Tuesday, June 07, 2005 | By JULIE DUBICK and LINDA KATZ
At the turn of the millennia, a new model for women in philanthropy began to emerge. Rather than the check-writing, gala-planning, raffle-running methods of past decades, this form of charitable giving commanded fresh respect. It was sophisticated. It was active. It matched the pace and mood of many of San Diego’s emerging class of female business owners, entrepreneurs and community leaders. It was obvious to the San Diego Foundation, a community foundation that gravitates to the leading edge of change, that women’s traditional patterns of giving were shifting – yet full-scale philanthropy was still uncharted territory for many women. A vision for an organization that would promote the participation and leadership of women in charitable giving began to take shape. In 2000, the San Diego Foundation and a group of its volunteers founded the San Diego Women’s Foundation, putting a fresh new female face on philanthropy.
Created as a supporting organization of the San Diego Foundation, the San Diego Women’s Foundation now has 257 members, each of whom commits to an annual minimum contribution of $2,000 for five years. Each member has one vote to determine where grants are awarded each spring. The pooled resources of many women giving together adds up. A total of $848,000 has been awarded to 27 community partners to initiate or improve existing programs. And the grants themselves are significant sums, not less that $25,000 each. Annually, SDWF focuses on a single area of critical need such as health and human services, civil society, economic development, the environment or arts and culture.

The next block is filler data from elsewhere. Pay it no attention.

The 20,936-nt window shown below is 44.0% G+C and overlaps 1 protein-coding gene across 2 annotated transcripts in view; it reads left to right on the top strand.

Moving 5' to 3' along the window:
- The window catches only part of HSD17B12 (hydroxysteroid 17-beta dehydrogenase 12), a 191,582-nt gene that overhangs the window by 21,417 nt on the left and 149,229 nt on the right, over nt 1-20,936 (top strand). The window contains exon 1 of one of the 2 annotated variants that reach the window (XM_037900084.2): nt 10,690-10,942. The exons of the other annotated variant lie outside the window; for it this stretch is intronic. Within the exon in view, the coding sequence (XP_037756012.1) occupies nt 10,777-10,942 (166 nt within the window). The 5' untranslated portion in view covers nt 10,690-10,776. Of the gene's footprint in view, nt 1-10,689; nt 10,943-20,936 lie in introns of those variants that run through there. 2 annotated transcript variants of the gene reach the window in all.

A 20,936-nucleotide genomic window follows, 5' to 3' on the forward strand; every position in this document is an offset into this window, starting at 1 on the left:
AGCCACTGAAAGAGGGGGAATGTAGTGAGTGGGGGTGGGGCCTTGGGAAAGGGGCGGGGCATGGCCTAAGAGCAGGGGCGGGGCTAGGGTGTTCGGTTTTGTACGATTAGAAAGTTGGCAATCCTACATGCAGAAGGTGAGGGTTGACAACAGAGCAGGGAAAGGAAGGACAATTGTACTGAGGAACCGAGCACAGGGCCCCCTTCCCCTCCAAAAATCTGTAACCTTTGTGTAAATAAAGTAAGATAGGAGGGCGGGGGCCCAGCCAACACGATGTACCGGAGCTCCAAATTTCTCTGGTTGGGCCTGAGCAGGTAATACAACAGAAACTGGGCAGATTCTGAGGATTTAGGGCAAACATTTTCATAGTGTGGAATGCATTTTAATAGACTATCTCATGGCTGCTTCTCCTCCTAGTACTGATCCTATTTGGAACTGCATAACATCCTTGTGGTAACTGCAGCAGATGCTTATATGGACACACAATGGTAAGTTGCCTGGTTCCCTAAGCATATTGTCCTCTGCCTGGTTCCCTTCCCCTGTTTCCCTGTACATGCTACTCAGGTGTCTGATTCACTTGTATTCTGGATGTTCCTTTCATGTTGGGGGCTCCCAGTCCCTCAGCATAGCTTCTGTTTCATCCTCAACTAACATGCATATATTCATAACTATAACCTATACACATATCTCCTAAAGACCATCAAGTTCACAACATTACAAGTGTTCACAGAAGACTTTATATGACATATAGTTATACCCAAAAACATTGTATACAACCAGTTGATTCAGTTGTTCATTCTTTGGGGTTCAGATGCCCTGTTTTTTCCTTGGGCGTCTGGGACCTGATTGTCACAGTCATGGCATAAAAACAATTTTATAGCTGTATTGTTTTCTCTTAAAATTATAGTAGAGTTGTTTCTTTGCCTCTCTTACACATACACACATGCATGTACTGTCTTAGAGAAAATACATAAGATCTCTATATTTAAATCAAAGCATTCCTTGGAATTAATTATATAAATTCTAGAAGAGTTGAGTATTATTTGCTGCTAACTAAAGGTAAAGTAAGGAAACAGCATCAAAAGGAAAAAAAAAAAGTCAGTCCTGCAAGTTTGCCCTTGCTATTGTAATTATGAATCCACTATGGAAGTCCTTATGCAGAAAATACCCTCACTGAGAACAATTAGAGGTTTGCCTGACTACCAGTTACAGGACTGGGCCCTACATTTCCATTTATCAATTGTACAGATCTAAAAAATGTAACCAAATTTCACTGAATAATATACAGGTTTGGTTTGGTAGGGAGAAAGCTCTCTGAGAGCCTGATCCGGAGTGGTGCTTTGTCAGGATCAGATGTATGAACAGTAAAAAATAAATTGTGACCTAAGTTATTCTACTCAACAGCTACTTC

Because SDWF takes the position that all issues are women’s issues, the Foundation does not focus on granting to women and girls only.
The founding members envisioned a legacy beyond their lifetimes. Half of each member’s annual contribution is allocated to a permanent endowment fund. The foundation’s endowment is nearing $1 million, ensuring that the organization will be able to sustain its work in perpetuity.
“We have created a unique model that enables us to leverage not only our financial resources, but our intellectual capital as well,” says Alicia Foster, incoming SDWF president. “By building on the tradition of service, tapping our members’ expertise, making important community connections and giving strategically, we are becoming a positive force in our region.”
Grants have helped babies begin life with stable families, enabled low-income women to start businesses and develop career paths, assisted homeless men in finding job opportunities, and helped children learn the joys of caring for the environment.
This is a very hands-on form of philanthropy. “Because of your rigorous granting process, your tough questions, the involvement during the grant cycle, we felt motivated to do an even better job,” commented Mindy Waltrous from Walden Family Services. “Most people just give the check and we never hear from them again.”